• By: OLM Staff

The Organized Chaos of Ronley Teper

Being creatively multifaceted can help you conquer just about every medium, and it certainly makes for some interesting art. For Ronley Teper, managing her different disciplines has meant producing many ends of her art from the music to the videos to the live shows as well. On top of this, Teper has also lead the constantly rotating cast of The Lipliners to intensely improvisational sets that even she admits walk the line between magic and falling apart at any moment. We caught up with Teper ahead of her June 1 show in Wakefield @ Kaffe (and a June 2 show in Perth) to talk about balancing mediums, keeping her band in a row and how she harnesses improv as an artist.

Ottawa Life: Your music and live shows are known for mixing lots of artists and jams into unique performances, so how do you focus this kind of energy when recording?

Ronley Teper: I'm back in this process right now actually, recording again. My last record was a live recording, and over two nights in a row. I recorded those shows, and basically would go editing and mixing those to find pieces that were useable for a record. For this one it was more about what you're talking about. I record pretty much all our shows in some way, and I go through all  of the work to find parts that I feel turned out really gorgeous in the live performances. In the live performances we get moments of crazy, amazing beauty and other times it's chaos because we're working on songs right there. This time I'm working with a producer who I've worked with over the last decade, we go through the recordings and make a demo of what we like. We'll do a single rehearsal and try to record. Within those forms it's more figuring out how many times to do things so we're not solely winging it like on stage. The most important thing to me is allowing the artists to let out what they feel. It's super challenging and there's a lot I have to let go of. I really enjoy not knowing what's going to happen in the live setting so I find myself much more vulnerable in the studio.

Given the kind of never-the-same shows you do, how do you find a core for the songs you write and make sure that's maintained?

There's always a bit of a core when we record live, so there's are some rules set there. We do make up some songs on the fly, but there's usually a song or story in there already. There are always sections, and it's more just that anything can happen in that section. My job is to take them to that next section, so the band always knows there's something coming.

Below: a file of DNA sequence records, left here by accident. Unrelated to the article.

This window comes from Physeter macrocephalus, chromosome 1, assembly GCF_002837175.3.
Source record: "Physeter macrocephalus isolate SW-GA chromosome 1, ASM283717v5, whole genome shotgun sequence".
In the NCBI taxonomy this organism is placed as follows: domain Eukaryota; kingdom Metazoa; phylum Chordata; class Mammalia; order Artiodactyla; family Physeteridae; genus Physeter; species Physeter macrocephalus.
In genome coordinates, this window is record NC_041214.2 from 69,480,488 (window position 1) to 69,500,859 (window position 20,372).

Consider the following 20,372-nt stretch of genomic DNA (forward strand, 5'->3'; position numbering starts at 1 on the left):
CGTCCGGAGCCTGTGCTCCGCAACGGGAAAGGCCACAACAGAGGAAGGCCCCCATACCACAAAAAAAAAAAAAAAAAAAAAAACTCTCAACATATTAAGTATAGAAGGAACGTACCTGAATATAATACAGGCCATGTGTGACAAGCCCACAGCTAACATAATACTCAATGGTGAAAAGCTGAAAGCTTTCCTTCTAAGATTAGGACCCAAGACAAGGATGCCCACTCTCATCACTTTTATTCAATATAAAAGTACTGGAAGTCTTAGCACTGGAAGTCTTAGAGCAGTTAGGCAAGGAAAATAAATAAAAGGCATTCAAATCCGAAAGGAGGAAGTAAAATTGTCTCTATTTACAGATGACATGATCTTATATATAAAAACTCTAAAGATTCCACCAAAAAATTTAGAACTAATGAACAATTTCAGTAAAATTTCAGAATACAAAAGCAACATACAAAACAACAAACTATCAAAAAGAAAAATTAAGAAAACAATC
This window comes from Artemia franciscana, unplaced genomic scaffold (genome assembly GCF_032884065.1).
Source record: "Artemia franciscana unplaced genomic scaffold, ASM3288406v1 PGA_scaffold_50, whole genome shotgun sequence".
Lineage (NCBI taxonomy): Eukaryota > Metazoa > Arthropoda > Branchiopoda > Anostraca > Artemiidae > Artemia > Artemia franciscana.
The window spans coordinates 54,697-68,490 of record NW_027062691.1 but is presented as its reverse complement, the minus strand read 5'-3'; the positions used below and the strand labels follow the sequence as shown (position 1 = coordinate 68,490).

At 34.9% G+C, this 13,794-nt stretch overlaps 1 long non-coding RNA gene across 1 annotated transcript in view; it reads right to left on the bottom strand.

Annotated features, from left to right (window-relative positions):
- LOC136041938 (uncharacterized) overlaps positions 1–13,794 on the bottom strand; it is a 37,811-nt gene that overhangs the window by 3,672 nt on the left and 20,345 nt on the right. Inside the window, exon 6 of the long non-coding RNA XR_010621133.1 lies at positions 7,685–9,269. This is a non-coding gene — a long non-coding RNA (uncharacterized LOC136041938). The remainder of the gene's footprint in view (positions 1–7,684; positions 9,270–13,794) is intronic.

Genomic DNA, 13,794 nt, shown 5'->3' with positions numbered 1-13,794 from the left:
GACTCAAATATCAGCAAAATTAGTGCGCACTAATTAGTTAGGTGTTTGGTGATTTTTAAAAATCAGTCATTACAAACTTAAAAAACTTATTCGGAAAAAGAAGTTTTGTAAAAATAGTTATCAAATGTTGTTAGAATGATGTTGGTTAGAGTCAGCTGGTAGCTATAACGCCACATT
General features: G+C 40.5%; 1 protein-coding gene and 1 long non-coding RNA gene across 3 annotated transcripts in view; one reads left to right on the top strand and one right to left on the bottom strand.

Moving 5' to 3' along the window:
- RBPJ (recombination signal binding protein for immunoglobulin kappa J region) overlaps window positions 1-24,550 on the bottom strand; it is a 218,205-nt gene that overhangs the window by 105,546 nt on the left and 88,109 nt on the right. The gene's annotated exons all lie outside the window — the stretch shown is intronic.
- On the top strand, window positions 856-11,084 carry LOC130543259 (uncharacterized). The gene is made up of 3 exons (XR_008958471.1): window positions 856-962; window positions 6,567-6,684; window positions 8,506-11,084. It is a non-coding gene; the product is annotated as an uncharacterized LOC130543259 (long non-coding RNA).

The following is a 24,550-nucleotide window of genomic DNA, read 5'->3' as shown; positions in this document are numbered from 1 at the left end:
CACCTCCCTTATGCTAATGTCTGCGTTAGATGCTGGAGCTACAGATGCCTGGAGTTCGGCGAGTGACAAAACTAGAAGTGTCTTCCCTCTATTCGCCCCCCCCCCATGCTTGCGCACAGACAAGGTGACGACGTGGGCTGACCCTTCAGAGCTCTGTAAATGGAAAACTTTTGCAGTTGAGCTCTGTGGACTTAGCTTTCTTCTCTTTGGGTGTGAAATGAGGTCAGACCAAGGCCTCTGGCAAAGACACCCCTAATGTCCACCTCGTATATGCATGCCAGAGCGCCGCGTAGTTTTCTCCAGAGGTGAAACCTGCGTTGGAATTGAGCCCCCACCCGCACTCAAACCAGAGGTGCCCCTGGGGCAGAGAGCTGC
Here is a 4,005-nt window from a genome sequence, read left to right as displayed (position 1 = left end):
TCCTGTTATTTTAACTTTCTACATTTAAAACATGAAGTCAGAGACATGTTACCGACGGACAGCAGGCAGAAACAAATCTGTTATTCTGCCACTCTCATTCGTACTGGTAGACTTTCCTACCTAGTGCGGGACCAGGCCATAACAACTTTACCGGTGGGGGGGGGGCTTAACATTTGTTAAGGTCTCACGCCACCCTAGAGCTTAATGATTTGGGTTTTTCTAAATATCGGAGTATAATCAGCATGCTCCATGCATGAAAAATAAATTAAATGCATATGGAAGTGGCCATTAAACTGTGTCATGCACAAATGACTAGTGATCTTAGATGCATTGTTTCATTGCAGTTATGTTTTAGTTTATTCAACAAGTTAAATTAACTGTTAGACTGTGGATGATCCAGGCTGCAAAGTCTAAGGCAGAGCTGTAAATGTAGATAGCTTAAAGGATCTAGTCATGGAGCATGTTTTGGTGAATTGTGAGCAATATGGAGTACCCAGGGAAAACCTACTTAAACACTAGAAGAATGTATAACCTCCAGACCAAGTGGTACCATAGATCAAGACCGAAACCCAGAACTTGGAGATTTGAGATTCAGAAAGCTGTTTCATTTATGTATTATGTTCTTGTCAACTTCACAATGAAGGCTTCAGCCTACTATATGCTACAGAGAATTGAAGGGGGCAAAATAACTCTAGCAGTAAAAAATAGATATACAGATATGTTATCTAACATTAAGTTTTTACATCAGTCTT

Your Lipliners band started out as a kind of rotating cast of people too from Tranzac in Toronto, so how did it evolve into what it is now?

It's still rotating, at this show we'll have two players from Ottawa and one Lipliner from Toronto. My number one rule though is that I really have to like someone and we have to connect, even after I hear them play. There has to be an element of fun. When people have the same vibe as you, and want to come play, they can come play. They're most professional musicians who play in multiple bands, so we just come together when things line up. So I meet new people and ask them if they can come play, sometimes I need them confirmed but other times it's fun to have them just show up. 96 per cent success-rate with that, sometimes I'm off but it usually works.

Where did the cross-country concept for the "Timing" video come about and what was your favourite part of that adventure?

Saul Lederman and I were travelling around for a year, and within that time I was touring. We went to many different places, and the concept of time was very present, since I find you're dealing with different concepts of time as you travel. I had this vision for the piece at one point, where I would run and we started filming it. It became this fun thing where whenever we went somewhere we'd film me running. It was kind of like a live performance to have me running in these places too.

What led to the huge mix of art mediums in "The Game," and what was the biggest challenge in making those all work together?

It happened really smoothly actually. There wasn't a concept at the beginning either, so it was the same kind of process of a live performance. We knew what the story was and what props we had, and we just filmed a lot of stuff for fun. It was more of a process of going back to look at it and making the story work from there. Those last two albums had a lot of mixed mediums like film, puppets and costumes, which I use already in live performance. The most work for that was actually going through the internet looking at footage of people abusing power and then drawing them. There was a lot of work to it, even though it looks like this lo-fi, indie video. A lot of it was public domain or Creative Commons but I felt like it needed this bibliography too.

How did your improvisation workshops start and what do you think is the most important lesson you can take away about improv?

Looking at being spontaneous and nervous, you're on a stage, so if you're afraid that's good. Most challenges in life start with fear. After doing things a few times, they get easier and the fear goes away. There's no right or wrong in improv, but there are rules that set it, they're not negative but there's a core to it. Assumptions of what is musical is based around what we've heard, but we hear people use their voices and instruments in different ways when we travel so you have to try.